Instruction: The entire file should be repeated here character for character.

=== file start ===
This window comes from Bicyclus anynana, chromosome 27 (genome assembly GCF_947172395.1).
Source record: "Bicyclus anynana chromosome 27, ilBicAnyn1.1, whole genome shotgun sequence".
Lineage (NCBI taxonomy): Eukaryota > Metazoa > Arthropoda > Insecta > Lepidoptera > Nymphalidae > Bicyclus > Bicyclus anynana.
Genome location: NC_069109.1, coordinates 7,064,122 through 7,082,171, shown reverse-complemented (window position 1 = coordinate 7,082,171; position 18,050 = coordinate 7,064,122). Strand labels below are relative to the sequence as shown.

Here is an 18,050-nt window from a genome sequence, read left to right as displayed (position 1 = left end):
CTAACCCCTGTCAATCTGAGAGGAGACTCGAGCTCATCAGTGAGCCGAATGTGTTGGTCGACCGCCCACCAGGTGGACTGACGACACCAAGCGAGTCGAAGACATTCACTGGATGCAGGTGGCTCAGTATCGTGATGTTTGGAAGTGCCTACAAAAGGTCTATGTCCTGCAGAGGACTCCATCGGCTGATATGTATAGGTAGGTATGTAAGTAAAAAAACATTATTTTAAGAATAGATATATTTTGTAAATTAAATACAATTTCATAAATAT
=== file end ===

This window comes from Bicyclus anynana, chromosome 27 (genome assembly GCF_947172395.1).
Source record: "Bicyclus anynana chromosome 27, ilBicAnyn1.1, whole genome shotgun sequence".
Lineage (NCBI taxonomy): Eukaryota > Metazoa > Arthropoda > Insecta > Lepidoptera > Nymphalidae > Bicyclus > Bicyclus anynana.
Genome location: NC_069109.1, coordinates 7,064,122 through 7,082,171, shown reverse-complemented (window position 1 = coordinate 7,082,171; position 18,050 = coordinate 7,064,122). Strand labels below are relative to the sequence as shown.

Here is an 18,050-nt window from a genome sequence, read left to right as displayed (position 1 = left end):
CTAACCCCTGTCAATCTGAGAGGAGACTCGAGCTCATCAGTGAGCCGAATGTGTTGGTCGACCGCCCACCAGGTGGACTGACGACACCAAGCGAGTCGAAGACATTCACTGGATGCAGGTGGCTCAGTATCGTGATGTTTGGAAGTGCCTACAAAAGGTCTATGTCCTGCAGAGGACTCCATCGGCTGATATGTATAGGTAGGTATGTAAGTAAAAAAACATTATTTTAAGAATAGATATATTTTGTAAATTAAATACAATTTCATAAATAT